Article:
Study: Covid-19 antibodies last at least eight months

Study: Covid-19 antibodies last at least eight months

Neutralizing antibodies against SARS-CoV-2 persist in patients who develop them at least eight months after infection in most cases, according to a study released Tuesday by the Milanese hospital of San Raffaele and the Italian Higher Institute of Health (ISS).

Those infected who produce antibodies in the first fifteen days have a lower risk of suffering severe symptoms of COVID-19, adds the study, published this Tuesday in the scientific journal “Nature Communications.”

The duration of the antibodies and the importance of their early presence to fight the infection are the two main results of the research, carried out by the Viral Evolution and Transmission Unit of the San Raffaele Hospital and the San Raffaele Diabetes Research Institute, in collaboration with the Goblal Health Center and the ISS Department of Infectious Diseases.

From the follow-up of 162 SARS-CoV-2 positive patients with various symptoms, the research concludes that the antibodies remain in the body for at least eight months, regardless of the severity of the disease, the age of the patients or the presence of previous pathologies.

THE STUDY WAS CARRIED OUT IN ITALY

The first blood samples taken correspond to March and April 2020, while the last ones were taken in November.

“Eight months after diagnosis there were only three patients who no longer showed their positivity to the (antibody) test,” the ISS and San Raffaele explained in a statement.

Bees are being trained by scientists for countries that do not have access to coronavirus testing.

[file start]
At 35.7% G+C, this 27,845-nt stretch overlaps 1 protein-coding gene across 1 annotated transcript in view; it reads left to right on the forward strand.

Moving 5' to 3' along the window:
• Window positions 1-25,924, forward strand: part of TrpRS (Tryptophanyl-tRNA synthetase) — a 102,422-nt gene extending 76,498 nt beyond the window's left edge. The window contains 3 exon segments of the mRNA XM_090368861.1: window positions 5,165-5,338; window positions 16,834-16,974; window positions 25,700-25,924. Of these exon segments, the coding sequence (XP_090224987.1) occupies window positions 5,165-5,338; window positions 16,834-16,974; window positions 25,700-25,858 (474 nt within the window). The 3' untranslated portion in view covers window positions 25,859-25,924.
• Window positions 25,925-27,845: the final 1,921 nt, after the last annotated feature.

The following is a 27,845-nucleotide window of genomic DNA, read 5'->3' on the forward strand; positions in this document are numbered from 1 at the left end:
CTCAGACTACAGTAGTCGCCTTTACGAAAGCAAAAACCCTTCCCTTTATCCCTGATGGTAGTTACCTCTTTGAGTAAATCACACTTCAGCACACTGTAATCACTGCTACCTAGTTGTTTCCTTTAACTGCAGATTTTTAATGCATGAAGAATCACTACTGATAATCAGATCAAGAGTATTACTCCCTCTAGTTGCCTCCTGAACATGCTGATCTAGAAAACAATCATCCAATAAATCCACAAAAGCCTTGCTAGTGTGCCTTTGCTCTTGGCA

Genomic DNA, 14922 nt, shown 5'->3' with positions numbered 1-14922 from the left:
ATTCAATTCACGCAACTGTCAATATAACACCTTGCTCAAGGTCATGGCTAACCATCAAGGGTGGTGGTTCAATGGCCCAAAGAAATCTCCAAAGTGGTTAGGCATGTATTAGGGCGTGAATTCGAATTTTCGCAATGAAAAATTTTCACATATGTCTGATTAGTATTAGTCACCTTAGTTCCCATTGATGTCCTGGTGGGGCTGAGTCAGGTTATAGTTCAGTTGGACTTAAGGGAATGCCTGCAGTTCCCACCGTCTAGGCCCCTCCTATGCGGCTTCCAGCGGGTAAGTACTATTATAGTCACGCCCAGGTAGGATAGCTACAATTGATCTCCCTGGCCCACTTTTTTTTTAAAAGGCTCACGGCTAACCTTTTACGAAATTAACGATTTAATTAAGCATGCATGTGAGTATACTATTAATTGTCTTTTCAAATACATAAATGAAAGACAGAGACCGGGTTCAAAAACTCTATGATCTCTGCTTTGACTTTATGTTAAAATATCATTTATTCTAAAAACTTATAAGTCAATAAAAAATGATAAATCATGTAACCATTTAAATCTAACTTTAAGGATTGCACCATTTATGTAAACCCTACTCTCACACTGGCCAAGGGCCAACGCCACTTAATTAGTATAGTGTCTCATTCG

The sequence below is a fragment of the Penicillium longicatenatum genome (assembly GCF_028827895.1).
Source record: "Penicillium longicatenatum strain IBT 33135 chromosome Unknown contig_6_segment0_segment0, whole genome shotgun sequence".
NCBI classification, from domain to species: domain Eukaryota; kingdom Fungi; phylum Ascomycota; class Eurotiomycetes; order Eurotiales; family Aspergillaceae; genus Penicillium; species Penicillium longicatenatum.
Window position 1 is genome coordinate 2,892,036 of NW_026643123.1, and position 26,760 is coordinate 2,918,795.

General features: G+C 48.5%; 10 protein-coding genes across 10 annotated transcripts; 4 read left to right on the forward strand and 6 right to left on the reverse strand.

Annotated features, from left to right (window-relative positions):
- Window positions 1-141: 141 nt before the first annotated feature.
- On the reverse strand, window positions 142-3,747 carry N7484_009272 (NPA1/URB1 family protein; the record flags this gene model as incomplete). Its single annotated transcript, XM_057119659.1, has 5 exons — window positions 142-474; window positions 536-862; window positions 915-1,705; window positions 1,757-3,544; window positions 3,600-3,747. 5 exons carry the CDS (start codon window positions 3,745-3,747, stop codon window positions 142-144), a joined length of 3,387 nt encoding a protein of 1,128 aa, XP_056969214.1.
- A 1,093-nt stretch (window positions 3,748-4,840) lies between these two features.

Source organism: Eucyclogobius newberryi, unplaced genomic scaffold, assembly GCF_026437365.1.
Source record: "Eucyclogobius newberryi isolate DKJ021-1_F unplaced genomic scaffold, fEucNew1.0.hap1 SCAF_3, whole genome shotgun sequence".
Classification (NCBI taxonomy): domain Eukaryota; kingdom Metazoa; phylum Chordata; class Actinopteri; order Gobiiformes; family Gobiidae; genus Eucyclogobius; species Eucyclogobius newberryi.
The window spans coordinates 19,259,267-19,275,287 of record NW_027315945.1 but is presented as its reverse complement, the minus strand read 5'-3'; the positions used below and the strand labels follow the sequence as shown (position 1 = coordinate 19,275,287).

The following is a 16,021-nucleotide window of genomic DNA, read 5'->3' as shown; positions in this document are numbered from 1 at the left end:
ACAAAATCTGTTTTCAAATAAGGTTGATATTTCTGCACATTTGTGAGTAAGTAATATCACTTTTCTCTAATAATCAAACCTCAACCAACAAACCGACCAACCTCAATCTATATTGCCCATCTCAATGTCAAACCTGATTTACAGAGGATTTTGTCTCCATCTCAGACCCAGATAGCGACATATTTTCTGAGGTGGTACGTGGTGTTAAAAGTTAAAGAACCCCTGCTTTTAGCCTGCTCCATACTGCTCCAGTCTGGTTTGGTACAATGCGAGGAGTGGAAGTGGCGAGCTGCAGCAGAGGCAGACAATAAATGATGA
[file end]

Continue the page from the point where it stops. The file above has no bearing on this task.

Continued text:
79% of the people tested produced antibodies in the first two weeks from the onset of symptoms, and those who did not had a higher risk of serious ailments, regardless of other factors.

“Patients who cannot produce neutralizing antibodies during the first week of infection must be identified and treated in time, since they have a high risk of developing serious forms of the disease,” said the director of the Hospital’s Evolution and Viral Transmission Unit. Saint Raffaele, Gabriella Scarlatti, as stated in the note.

The study has “implications both for the clinical management of the disease in the patient and for containing the pandemic,” Scarlatti added.

Biden’s announcement was greeted with sharp falls in the shares of the pharmaceutical companies Pfizer and BioNTech, as well as Moderna and Novavax on the Wall Street stock market.

The research also analyzed the reactivation of antibodies against seasonal coronaviruses, those responsible for the cold, and concluded that these “partially recognize the new coronavirus and can be reactivated after infection, although they are not effective in neutralizing it.”

However, this is good news, since it was feared that the expansion of this type of antibodies would slow down the production of those specific for SARS-CoV-2 and have negative effects on the course of the infection.

Melissa Galbraith
Melissa Galbraith is the World News reporter for Globe Live Media. She covers all the major events happening around the World. From Europe to Americas, from Asia to Antarctica, Melissa covers it all. Never miss another Major World Event by bookmarking her author page right here.